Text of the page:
No, the United States is not the worst place to live if you're a woman. Despite the fact that women still make just 77 cents to every man's dollar, there's still plenty of advantages that American women have that women across the world lack. Government-mandated maternity leave is not one of them. American women are pretty much alone—nearly every other nation, with the exception of Papua New Guinea and Swaziland, have guaranteed paid maternity leave. And many companies in the U.S. aren't picking up the bill, either—half of all first-time mothers receive no paid leave, at all. That's just sad.
To combat, some companies will skimp hire women of child-bearing age in the hopes that they won't have to deal with employees taking extended leave, or, potentially leaving the job entirely. Allegedly, one woman recently overheard a group of executives moan about female employees getting pregnant, saying "We're not hiring any young women because they just get pregnant again and again." Yep, seriously.
It's a problem in countries that guarantee women some sort of paid leave following child birth as well. Kiran Daurka, an employment lawyer at Slater & Gordon in the United Kingdom, says that women who have children are typically just as, if not more, productive than their male colleagues because they're well aware of the time spent at the office.
There are two issues we as a leading nation really need to get progressive on: If companies are going to offer maternity leave, they should offer equal paternity leave. Parenting shouldn't just fall to the mother, the father had an equal part in making the child, right? This ideal would eradicate the outdated notion that hiring young women would be a detriment because they would be taking extended time off to have a baby. And, companies in the United States really should have paid leave as part of a comprehensive benefits package, women shouldn't have to take leave without pay, or short-term disability, like having a child is an ailment.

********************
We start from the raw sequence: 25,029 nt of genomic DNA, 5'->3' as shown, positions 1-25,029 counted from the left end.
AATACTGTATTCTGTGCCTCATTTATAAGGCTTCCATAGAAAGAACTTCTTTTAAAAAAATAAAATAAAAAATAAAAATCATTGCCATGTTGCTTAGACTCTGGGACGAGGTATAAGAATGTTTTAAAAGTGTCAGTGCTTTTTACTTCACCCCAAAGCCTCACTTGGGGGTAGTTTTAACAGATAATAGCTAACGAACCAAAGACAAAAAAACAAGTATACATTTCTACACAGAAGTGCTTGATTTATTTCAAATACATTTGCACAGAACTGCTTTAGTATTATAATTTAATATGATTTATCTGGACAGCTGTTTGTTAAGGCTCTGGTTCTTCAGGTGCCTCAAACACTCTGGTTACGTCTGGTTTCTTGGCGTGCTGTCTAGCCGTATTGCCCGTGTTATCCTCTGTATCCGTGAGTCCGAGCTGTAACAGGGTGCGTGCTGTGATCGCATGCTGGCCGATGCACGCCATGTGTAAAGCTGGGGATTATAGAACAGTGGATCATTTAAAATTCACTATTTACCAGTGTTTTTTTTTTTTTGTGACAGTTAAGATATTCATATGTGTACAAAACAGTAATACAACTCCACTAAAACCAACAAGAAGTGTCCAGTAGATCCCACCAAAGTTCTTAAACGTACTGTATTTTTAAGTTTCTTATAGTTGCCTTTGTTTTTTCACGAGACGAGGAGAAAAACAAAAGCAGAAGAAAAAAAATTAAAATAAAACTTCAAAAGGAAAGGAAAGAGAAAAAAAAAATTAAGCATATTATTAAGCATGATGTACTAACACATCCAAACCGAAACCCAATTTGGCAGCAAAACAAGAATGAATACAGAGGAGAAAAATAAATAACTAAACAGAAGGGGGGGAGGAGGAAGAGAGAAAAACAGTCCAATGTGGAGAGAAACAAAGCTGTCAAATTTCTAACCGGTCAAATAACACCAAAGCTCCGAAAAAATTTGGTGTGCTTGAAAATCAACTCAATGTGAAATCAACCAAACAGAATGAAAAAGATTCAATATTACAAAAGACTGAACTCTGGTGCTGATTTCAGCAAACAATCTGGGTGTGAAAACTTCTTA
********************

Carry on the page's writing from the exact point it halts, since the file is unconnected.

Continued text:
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I'm an Associate Editor at the Business of Fashion, where I edit and write stories about the fashion and beauty industries. Previously, I was the brand editor at Adweek, where I was the lead editor for Adweek's brand and retail coverage. Before my switch to business journalism, I was a writer/reporter at PEOPLE.com, where I wrote news posts, galleries and articles for PEOPLE magazine's website. My work has been published on TheAtlantic.com, ELLE.com, MarieClaire.com, PEOPLE.com, GoodHousekeeping.com and in Every Day with Rachael Ray. It has been syndicated by Cosmopolitan.com, TIME.com, TravelandLeisure.com and GoodHousekeeping.com, among other publications. Previously, I've worked at VOGUE.com, ELLE.com, and MarieClaire.com.
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